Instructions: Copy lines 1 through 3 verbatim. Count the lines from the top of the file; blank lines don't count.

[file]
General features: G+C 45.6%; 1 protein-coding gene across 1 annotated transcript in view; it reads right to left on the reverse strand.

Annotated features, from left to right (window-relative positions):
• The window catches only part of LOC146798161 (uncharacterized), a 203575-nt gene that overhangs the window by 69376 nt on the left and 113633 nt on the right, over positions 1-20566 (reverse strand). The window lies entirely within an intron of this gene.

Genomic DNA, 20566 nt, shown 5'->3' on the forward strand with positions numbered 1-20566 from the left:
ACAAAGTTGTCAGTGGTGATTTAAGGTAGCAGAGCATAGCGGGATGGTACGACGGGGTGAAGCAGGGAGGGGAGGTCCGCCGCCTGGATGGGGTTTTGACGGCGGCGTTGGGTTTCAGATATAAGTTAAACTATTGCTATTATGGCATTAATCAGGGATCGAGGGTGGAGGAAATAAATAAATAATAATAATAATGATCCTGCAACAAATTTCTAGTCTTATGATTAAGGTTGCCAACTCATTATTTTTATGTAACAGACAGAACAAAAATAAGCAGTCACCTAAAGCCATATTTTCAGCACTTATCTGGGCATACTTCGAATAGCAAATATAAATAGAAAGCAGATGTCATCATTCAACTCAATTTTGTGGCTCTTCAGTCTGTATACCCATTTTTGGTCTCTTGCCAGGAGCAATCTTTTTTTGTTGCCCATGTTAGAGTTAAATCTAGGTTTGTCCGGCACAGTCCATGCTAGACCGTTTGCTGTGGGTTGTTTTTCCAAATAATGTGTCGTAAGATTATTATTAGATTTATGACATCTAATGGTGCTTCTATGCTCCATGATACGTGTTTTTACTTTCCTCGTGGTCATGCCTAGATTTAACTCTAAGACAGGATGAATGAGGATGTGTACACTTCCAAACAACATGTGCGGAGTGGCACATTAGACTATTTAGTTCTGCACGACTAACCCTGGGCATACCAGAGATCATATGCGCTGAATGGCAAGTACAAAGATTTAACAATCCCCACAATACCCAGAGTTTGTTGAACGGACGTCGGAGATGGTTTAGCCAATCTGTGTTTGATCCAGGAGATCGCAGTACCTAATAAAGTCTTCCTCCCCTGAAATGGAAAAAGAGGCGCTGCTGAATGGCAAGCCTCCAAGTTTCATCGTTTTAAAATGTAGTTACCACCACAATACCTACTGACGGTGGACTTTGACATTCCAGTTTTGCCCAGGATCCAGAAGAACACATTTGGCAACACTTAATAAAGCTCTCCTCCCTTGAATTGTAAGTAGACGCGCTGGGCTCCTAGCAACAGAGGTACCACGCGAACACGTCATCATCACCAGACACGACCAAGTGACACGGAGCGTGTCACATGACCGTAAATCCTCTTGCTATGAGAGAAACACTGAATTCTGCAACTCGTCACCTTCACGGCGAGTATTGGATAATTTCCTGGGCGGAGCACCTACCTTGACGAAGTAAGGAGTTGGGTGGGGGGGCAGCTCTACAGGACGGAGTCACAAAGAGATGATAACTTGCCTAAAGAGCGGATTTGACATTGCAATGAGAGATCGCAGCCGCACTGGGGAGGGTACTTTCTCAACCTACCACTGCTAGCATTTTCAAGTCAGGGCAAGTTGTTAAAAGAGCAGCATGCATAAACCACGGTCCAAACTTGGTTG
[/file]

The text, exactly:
General features: G+C 45.6%; 1 protein-coding gene across 1 annotated transcript in view; it reads right to left on the reverse strand.

Annotated features, from left to right (window-relative positions):
• The window catches only part of LOC146798161 (uncharacterized), a 203575-nt gene that overhangs the window by 69376 nt on the left and 113633 nt on the right, over positions 1-20566 (reverse strand). The window lies entirely within an intron of this gene.